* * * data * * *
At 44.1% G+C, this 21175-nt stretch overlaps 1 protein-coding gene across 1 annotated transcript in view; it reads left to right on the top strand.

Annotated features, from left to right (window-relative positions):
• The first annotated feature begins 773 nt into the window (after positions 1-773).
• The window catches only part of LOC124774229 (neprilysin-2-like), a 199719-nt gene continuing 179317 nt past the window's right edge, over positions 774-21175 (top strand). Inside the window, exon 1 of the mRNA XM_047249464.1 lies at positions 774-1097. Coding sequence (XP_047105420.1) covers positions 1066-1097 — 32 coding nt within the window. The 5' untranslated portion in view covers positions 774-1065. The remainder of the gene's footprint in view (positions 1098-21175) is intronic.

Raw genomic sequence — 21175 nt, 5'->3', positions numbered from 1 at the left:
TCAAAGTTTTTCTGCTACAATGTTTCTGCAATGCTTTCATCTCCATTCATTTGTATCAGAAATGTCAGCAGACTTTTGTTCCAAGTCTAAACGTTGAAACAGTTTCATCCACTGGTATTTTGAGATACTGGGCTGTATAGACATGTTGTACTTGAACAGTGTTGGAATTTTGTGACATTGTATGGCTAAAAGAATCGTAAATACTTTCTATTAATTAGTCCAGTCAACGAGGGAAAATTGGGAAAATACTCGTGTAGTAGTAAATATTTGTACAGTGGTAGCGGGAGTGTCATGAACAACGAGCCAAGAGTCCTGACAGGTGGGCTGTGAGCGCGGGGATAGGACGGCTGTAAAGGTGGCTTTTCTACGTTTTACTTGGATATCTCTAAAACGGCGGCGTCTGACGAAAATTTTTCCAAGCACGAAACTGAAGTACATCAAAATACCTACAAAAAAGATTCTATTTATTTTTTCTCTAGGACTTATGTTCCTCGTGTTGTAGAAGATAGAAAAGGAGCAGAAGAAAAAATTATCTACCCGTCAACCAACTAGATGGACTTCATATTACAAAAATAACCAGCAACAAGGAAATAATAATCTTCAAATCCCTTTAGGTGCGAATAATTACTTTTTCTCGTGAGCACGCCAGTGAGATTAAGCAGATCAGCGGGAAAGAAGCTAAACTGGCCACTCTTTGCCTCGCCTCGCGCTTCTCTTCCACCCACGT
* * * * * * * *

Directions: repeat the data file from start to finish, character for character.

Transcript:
At 44.1% G+C, this 21175-nt stretch overlaps 1 protein-coding gene across 1 annotated transcript in view; it reads left to right on the top strand.

Annotated features, from left to right (window-relative positions):
• The first annotated feature begins 773 nt into the window (after positions 1-773).
• The window catches only part of LOC124774229 (neprilysin-2-like), a 199719-nt gene continuing 179317 nt past the window's right edge, over positions 774-21175 (top strand). Inside the window, exon 1 of the mRNA XM_047249464.1 lies at positions 774-1097. Coding sequence (XP_047105420.1) covers positions 1066-1097 — 32 coding nt within the window. The 5' untranslated portion in view covers positions 774-1065. The remainder of the gene's footprint in view (positions 1098-21175) is intronic.

Raw genomic sequence — 21175 nt, 5'->3', positions numbered from 1 at the left:
TCAAAGTTTTTCTGCTACAATGTTTCTGCAATGCTTTCATCTCCATTCATTTGTATCAGAAATGTCAGCAGACTTTTGTTCCAAGTCTAAACGTTGAAACAGTTTCATCCACTGGTATTTTGAGATACTGGGCTGTATAGACATGTTGTACTTGAACAGTGTTGGAATTTTGTGACATTGTATGGCTAAAAGAATCGTAAATACTTTCTATTAATTAGTCCAGTCAACGAGGGAAAATTGGGAAAATACTCGTGTAGTAGTAAATATTTGTACAGTGGTAGCGGGAGTGTCATGAACAACGAGCCAAGAGTCCTGACAGGTGGGCTGTGAGCGCGGGGATAGGACGGCTGTAAAGGTGGCTTTTCTACGTTTTACTTGGATATCTCTAAAACGGCGGCGTCTGACGAAAATTTTTCCAAGCACGAAACTGAAGTACATCAAAATACCTACAAAAAAGATTCTATTTATTTTTTCTCTAGGACTTATGTTCCTCGTGTTGTAGAAGATAGAAAAGGAGCAGAAGAAAAAATTATCTACCCGTCAACCAACTAGATGGACTTCATATTACAAAAATAACCAGCAACAAGGAAATAATAATCTTCAAATCCCTTTAGGTGCGAATAATTACTTTTTCTCGTGAGCACGCCAGTGAGATTAAGCAGATCAGCGGGAAAGAAGCTAAACTGGCCACTCTTTGCCTCGCCTCGCGCTTCTCTTCCACCCACGT